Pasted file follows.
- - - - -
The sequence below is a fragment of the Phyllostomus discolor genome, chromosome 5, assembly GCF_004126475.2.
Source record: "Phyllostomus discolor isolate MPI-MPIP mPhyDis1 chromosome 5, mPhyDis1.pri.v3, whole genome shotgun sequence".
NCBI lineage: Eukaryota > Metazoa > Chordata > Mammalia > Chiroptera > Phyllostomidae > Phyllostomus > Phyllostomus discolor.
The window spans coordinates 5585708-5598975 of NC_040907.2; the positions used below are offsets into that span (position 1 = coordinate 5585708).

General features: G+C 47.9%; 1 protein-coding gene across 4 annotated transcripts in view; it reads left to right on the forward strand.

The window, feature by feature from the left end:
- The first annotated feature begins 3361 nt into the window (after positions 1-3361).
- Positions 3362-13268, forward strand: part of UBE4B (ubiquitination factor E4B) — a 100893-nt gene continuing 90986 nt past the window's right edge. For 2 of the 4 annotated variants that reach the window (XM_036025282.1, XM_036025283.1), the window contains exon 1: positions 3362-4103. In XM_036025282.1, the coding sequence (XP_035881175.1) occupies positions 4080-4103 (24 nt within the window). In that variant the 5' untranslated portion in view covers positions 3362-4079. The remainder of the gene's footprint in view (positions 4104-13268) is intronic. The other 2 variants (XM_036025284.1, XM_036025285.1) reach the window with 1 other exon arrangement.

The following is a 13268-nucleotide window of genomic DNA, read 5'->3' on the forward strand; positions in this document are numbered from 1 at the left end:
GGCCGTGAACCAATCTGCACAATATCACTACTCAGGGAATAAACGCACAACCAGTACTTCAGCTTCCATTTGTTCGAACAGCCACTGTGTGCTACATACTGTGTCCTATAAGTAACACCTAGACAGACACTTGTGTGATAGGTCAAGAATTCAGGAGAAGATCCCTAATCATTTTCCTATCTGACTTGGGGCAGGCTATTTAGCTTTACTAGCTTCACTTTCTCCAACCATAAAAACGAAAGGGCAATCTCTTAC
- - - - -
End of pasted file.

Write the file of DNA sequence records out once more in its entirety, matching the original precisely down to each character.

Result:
The sequence below is a fragment of the Phyllostomus discolor genome, chromosome 5, assembly GCF_004126475.2.
Source record: "Phyllostomus discolor isolate MPI-MPIP mPhyDis1 chromosome 5, mPhyDis1.pri.v3, whole genome shotgun sequence".
NCBI lineage: Eukaryota > Metazoa > Chordata > Mammalia > Chiroptera > Phyllostomidae > Phyllostomus > Phyllostomus discolor.
The window spans coordinates 5585708-5598975 of NC_040907.2; the positions used below are offsets into that span (position 1 = coordinate 5585708).

General features: G+C 47.9%; 1 protein-coding gene across 4 annotated transcripts in view; it reads left to right on the forward strand.

The window, feature by feature from the left end:
- The first annotated feature begins 3361 nt into the window (after positions 1-3361).
- Positions 3362-13268, forward strand: part of UBE4B (ubiquitination factor E4B) — a 100893-nt gene continuing 90986 nt past the window's right edge. For 2 of the 4 annotated variants that reach the window (XM_036025282.1, XM_036025283.1), the window contains exon 1: positions 3362-4103. In XM_036025282.1, the coding sequence (XP_035881175.1) occupies positions 4080-4103 (24 nt within the window). In that variant the 5' untranslated portion in view covers positions 3362-4079. The remainder of the gene's footprint in view (positions 4104-13268) is intronic. The other 2 variants (XM_036025284.1, XM_036025285.1) reach the window with 1 other exon arrangement.

The following is a 13268-nucleotide window of genomic DNA, read 5'->3' on the forward strand; positions in this document are numbered from 1 at the left end:
GGCCGTGAACCAATCTGCACAATATCACTACTCAGGGAATAAACGCACAACCAGTACTTCAGCTTCCATTTGTTCGAACAGCCACTGTGTGCTACATACTGTGTCCTATAAGTAACACCTAGACAGACACTTGTGTGATAGGTCAAGAATTCAGGAGAAGATCCCTAATCATTTTCCTATCTGACTTGGGGCAGGCTATTTAGCTTTACTAGCTTCACTTTCTCCAACCATAAAAACGAAAGGGCAATCTCTTAC